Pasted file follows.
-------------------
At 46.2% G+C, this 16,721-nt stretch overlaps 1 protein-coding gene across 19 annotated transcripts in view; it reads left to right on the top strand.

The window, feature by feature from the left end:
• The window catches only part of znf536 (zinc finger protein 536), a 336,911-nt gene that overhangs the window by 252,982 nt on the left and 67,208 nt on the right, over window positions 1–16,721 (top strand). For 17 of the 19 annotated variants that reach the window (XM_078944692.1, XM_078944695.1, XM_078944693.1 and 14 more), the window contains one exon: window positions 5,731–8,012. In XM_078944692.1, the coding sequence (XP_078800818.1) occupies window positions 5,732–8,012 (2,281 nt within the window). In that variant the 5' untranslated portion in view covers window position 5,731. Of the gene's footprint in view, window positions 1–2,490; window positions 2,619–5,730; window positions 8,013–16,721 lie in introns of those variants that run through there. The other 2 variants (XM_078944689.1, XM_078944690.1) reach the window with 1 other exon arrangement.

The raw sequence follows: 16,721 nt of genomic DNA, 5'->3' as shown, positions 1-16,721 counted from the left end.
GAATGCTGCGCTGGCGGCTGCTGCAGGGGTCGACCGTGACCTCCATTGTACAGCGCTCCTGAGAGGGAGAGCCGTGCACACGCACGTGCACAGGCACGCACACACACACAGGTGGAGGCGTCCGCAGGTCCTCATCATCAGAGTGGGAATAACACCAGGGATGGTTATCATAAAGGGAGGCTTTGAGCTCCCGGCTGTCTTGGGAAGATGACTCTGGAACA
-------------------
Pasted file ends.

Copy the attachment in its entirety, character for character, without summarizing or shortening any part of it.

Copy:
At 46.2% G+C, this 16,721-nt stretch overlaps 1 protein-coding gene across 19 annotated transcripts in view; it reads left to right on the top strand.

The window, feature by feature from the left end:
• The window catches only part of znf536 (zinc finger protein 536), a 336,911-nt gene that overhangs the window by 252,982 nt on the left and 67,208 nt on the right, over window positions 1–16,721 (top strand). For 17 of the 19 annotated variants that reach the window (XM_078944692.1, XM_078944695.1, XM_078944693.1 and 14 more), the window contains one exon: window positions 5,731–8,012. In XM_078944692.1, the coding sequence (XP_078800818.1) occupies window positions 5,732–8,012 (2,281 nt within the window). In that variant the 5' untranslated portion in view covers window position 5,731. Of the gene's footprint in view, window positions 1–2,490; window positions 2,619–5,730; window positions 8,013–16,721 lie in introns of those variants that run through there. The other 2 variants (XM_078944689.1, XM_078944690.1) reach the window with 1 other exon arrangement.

The raw sequence follows: 16,721 nt of genomic DNA, 5'->3' as shown, positions 1-16,721 counted from the left end.
GAATGCTGCGCTGGCGGCTGCTGCAGGGGTCGACCGTGACCTCCATTGTACAGCGCTCCTGAGAGGGAGAGCCGTGCACACGCACGTGCACAGGCACGCACACACACACAGGTGGAGGCGTCCGCAGGTCCTCATCATCAGAGTGGGAATAACACCAGGGATGGTTATCATAAAGGGAGGCTTTGAGCTCCCGGCTGTCTTGGGAAGATGACTCTGGAACA